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Deportation and Extradition

Anyone who is not a British citizen can be deported from the United Kingdom (UK) if they commit a criminal offense. If a person is deported from the United Kingdom they are not allowed to apply to return to the UK for up to ten years.

Even people, who have been in the UK for many years or have been given permission to stay indefinitely or who are married and have families can be deported. Persons facing deportation can argue that to deport them would be a breach of their Human Rights or that it would be a breach of the Refugee Convention.

The UK authorities can detain persons facing deportation. The authorities should only detain a person if deportation is imminent or if there is a real risk that they would abscond. If you are detained we can make an application to a Tribunal for a hearing to decide if you should be released. We can represent you and make arguments for your release.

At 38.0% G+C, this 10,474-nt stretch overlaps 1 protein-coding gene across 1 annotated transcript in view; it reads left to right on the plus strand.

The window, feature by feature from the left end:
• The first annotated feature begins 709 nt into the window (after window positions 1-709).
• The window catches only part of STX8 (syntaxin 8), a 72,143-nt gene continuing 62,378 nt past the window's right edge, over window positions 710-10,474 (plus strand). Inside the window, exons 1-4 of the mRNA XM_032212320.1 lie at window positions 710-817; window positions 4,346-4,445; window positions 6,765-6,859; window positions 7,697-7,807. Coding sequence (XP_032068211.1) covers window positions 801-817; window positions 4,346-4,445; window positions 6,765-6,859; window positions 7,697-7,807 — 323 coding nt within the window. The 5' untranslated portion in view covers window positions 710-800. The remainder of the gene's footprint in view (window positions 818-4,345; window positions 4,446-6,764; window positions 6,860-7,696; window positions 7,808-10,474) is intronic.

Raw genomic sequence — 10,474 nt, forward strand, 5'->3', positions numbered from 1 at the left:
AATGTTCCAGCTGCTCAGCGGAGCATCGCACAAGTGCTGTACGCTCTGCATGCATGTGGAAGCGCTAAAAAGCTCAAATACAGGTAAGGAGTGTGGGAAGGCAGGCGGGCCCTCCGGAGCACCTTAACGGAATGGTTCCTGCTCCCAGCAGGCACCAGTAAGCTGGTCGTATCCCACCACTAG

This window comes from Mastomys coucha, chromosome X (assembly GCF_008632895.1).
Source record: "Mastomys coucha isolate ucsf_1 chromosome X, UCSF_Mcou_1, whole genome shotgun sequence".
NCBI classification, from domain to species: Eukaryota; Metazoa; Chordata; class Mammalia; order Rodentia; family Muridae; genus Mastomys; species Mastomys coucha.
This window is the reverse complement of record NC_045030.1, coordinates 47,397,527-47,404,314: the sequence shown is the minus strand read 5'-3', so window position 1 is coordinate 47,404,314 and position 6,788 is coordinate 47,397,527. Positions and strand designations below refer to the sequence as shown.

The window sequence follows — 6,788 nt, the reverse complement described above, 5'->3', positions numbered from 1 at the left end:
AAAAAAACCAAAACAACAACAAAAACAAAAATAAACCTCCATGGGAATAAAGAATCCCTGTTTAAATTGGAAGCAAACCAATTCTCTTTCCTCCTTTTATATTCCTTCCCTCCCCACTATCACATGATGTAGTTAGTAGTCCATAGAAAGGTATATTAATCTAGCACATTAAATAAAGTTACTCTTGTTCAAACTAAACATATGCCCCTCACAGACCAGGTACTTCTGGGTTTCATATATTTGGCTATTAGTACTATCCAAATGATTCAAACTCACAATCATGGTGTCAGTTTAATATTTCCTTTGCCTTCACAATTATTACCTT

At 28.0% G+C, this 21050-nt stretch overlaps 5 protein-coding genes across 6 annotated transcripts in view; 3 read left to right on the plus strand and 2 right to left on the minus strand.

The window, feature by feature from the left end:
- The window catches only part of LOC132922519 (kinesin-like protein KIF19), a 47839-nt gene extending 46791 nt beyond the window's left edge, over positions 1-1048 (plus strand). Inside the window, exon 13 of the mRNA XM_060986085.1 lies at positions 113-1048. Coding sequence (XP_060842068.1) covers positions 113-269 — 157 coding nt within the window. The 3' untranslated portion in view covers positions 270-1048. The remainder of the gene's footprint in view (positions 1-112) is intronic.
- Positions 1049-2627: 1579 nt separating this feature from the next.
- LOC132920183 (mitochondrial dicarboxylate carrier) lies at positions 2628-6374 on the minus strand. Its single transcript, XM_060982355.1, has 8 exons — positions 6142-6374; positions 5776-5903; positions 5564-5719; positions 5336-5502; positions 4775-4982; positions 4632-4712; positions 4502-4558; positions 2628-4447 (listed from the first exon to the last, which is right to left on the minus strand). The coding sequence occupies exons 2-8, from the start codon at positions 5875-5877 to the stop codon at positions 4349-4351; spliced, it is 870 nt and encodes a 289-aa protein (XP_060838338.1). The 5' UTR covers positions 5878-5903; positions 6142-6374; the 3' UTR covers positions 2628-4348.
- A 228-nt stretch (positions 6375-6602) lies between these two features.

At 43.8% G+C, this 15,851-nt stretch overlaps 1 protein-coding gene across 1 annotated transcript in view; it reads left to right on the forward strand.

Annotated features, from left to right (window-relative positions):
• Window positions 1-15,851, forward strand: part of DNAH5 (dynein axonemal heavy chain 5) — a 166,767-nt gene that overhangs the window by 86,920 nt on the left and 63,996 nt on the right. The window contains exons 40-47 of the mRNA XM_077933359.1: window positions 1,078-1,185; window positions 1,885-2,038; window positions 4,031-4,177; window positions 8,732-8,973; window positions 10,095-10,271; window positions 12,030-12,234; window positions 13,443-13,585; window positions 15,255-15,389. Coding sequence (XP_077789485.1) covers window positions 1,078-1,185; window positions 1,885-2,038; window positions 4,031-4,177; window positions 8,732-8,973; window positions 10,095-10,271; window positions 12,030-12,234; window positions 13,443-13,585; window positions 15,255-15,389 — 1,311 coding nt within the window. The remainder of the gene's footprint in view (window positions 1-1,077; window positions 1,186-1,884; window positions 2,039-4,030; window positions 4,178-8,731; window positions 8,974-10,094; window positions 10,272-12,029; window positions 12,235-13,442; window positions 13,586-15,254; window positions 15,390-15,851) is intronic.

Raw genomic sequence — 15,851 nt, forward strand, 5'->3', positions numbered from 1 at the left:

It is vital that people facing deportation action get legal advice and representation as soon as possible so that the arguments against deportation can be made. If the UK Border Agency continue with deportation action, a person is likely to have a right of appeal to a Tribunal. The Migrant Law Partnership can provide effective representation at Tribunal hearings.

Sometimes people are detained unlawfully and we can make an application to the Courts for your release and in some cases claim compensation.

Other countries sometimes ask the UK authorities to detain and return a person living in the United Kingdom. This is called extradition. If extradition is a breach of the Refugee Convention or of your Human Rights, a person should be allowed to remain in the United Kingdom.

Contact us if you are facing deportation. We can help.